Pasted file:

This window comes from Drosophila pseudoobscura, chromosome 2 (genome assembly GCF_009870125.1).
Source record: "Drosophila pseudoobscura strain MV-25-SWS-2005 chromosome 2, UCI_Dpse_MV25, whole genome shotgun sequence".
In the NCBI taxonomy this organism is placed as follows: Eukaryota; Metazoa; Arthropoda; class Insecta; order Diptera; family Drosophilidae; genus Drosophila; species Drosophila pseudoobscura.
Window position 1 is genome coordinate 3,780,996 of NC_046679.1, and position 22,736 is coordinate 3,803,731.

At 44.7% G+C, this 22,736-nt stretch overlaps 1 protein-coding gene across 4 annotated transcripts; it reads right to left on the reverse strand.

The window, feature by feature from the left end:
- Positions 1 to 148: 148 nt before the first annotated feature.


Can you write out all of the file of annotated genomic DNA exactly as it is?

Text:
This window comes from Drosophila pseudoobscura, chromosome 2 (genome assembly GCF_009870125.1).
Source record: "Drosophila pseudoobscura strain MV-25-SWS-2005 chromosome 2, UCI_Dpse_MV25, whole genome shotgun sequence".
In the NCBI taxonomy this organism is placed as follows: Eukaryota; Metazoa; Arthropoda; class Insecta; order Diptera; family Drosophilidae; genus Drosophila; species Drosophila pseudoobscura.
Window position 1 is genome coordinate 3,780,996 of NC_046679.1, and position 22,736 is coordinate 3,803,731.

At 44.7% G+C, this 22,736-nt stretch overlaps 1 protein-coding gene across 4 annotated transcripts; it reads right to left on the reverse strand.

The window, feature by feature from the left end:
- Positions 1 to 148: 148 nt before the first annotated feature.